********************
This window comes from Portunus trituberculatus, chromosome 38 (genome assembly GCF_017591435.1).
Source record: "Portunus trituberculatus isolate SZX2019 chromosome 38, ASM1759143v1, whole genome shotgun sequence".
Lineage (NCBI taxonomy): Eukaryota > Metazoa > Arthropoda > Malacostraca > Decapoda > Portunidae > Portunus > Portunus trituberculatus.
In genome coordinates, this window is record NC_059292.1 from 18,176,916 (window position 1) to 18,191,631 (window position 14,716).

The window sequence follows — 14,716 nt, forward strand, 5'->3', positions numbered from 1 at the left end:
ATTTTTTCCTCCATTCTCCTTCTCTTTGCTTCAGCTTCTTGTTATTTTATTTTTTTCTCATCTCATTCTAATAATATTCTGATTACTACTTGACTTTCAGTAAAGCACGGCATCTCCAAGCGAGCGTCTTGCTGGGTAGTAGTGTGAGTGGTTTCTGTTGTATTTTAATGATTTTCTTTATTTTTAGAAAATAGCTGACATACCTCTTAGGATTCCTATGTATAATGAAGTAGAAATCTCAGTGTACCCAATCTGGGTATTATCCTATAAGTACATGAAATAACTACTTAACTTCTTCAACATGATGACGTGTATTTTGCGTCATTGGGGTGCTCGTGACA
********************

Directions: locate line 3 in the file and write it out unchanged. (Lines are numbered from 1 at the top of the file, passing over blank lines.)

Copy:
Lineage (NCBI taxonomy): Eukaryota > Metazoa > Arthropoda > Malacostraca > Decapoda > Portunidae > Portunus > Portunus trituberculatus.